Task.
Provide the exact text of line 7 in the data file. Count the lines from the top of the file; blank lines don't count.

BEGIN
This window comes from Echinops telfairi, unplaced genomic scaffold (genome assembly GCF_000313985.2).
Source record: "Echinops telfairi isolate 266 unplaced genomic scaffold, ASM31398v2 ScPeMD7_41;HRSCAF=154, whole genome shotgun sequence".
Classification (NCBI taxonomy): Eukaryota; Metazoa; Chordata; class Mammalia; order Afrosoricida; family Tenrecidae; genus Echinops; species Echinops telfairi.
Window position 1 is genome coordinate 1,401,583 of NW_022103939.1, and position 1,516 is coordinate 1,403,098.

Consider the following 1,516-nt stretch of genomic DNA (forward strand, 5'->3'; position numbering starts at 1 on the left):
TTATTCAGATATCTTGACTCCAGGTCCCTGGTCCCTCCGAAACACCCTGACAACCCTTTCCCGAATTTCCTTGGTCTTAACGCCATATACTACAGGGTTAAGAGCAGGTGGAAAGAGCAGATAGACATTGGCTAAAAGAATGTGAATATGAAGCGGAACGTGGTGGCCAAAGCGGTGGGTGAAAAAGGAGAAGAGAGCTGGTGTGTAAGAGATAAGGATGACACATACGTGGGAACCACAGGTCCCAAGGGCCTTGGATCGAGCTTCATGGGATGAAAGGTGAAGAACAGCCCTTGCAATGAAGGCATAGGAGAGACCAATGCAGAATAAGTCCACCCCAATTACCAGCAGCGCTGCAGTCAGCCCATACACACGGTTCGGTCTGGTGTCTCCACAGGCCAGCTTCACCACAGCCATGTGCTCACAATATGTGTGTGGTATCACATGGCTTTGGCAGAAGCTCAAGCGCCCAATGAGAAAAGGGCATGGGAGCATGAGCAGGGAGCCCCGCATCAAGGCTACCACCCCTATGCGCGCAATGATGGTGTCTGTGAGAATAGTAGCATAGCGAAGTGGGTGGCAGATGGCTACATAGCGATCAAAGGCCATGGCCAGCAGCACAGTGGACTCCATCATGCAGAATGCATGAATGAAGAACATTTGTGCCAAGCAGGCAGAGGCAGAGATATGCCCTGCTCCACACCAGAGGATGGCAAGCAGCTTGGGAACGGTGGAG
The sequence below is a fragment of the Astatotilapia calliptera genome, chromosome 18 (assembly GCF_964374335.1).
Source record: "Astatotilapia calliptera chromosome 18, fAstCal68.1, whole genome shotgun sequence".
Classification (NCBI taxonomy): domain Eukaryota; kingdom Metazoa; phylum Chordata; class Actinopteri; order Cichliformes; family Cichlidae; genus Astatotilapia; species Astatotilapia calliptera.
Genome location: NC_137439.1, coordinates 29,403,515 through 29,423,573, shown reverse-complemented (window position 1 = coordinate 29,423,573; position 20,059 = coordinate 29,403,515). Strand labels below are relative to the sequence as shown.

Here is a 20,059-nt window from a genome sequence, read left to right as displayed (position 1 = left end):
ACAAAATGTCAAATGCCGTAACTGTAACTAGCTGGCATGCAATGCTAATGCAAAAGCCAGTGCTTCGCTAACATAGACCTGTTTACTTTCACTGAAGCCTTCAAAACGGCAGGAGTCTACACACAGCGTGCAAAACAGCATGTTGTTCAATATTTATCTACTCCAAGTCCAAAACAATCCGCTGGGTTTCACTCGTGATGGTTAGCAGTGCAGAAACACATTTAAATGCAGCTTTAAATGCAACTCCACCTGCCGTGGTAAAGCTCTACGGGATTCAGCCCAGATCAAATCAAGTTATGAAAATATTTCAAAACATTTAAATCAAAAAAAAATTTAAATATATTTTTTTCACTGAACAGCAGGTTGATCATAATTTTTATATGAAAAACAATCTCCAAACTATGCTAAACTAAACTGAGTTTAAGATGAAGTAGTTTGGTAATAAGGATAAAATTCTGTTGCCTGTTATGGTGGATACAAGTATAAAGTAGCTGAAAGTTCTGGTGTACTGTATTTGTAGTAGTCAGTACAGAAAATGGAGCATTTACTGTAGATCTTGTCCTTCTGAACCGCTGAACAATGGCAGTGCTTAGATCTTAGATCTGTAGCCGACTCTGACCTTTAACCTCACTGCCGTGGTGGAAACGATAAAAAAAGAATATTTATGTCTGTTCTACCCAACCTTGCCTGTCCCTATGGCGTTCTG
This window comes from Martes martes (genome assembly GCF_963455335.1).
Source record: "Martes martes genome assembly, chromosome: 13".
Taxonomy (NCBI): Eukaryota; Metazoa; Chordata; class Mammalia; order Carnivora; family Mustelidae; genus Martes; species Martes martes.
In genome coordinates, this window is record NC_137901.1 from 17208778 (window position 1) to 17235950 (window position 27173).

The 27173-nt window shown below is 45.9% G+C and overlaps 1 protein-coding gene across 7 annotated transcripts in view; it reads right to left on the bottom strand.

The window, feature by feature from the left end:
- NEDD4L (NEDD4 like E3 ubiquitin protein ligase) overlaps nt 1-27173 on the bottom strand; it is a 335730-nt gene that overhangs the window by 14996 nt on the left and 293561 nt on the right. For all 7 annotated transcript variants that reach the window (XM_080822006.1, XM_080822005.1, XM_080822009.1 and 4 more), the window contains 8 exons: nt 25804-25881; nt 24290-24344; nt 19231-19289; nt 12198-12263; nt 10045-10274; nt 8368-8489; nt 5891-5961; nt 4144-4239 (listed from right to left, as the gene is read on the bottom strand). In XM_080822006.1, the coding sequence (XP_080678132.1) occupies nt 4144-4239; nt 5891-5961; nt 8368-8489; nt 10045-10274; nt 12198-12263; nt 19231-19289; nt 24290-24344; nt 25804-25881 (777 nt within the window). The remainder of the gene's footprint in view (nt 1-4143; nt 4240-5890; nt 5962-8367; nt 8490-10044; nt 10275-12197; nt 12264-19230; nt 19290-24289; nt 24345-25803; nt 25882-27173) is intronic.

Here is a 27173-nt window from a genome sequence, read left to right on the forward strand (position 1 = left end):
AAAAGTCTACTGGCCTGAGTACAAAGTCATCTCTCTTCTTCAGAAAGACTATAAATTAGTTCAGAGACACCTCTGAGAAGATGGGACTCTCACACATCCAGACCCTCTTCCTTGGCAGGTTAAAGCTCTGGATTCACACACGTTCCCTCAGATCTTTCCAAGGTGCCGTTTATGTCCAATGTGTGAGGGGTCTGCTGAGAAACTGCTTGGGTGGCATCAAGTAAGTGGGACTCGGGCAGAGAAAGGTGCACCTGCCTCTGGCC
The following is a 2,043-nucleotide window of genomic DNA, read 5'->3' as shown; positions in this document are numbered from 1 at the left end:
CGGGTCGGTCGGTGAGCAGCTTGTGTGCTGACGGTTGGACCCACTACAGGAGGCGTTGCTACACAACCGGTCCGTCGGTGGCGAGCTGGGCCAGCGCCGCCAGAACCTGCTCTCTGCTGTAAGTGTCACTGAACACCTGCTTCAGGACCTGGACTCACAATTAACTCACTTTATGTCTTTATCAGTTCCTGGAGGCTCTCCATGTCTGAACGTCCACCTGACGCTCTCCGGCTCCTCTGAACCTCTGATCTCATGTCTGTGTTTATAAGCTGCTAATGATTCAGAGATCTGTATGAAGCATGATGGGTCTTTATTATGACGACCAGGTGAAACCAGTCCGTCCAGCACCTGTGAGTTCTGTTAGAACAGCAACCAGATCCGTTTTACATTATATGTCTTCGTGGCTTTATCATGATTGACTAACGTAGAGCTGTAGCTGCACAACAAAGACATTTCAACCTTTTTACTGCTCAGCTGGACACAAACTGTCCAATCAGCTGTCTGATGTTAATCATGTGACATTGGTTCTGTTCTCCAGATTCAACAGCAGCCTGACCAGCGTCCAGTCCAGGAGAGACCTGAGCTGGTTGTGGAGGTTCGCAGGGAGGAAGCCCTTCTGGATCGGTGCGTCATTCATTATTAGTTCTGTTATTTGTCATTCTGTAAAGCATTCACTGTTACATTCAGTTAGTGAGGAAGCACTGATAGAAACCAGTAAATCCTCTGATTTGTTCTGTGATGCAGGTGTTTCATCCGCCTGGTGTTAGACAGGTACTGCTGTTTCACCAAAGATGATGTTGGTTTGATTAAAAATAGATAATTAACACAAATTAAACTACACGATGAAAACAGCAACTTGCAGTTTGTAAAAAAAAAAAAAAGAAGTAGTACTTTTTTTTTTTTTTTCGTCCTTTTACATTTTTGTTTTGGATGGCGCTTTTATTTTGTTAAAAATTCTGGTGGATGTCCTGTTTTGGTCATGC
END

The sequence below is a fragment of the Astatotilapia calliptera genome, chromosome 18 (assembly GCF_964374335.1).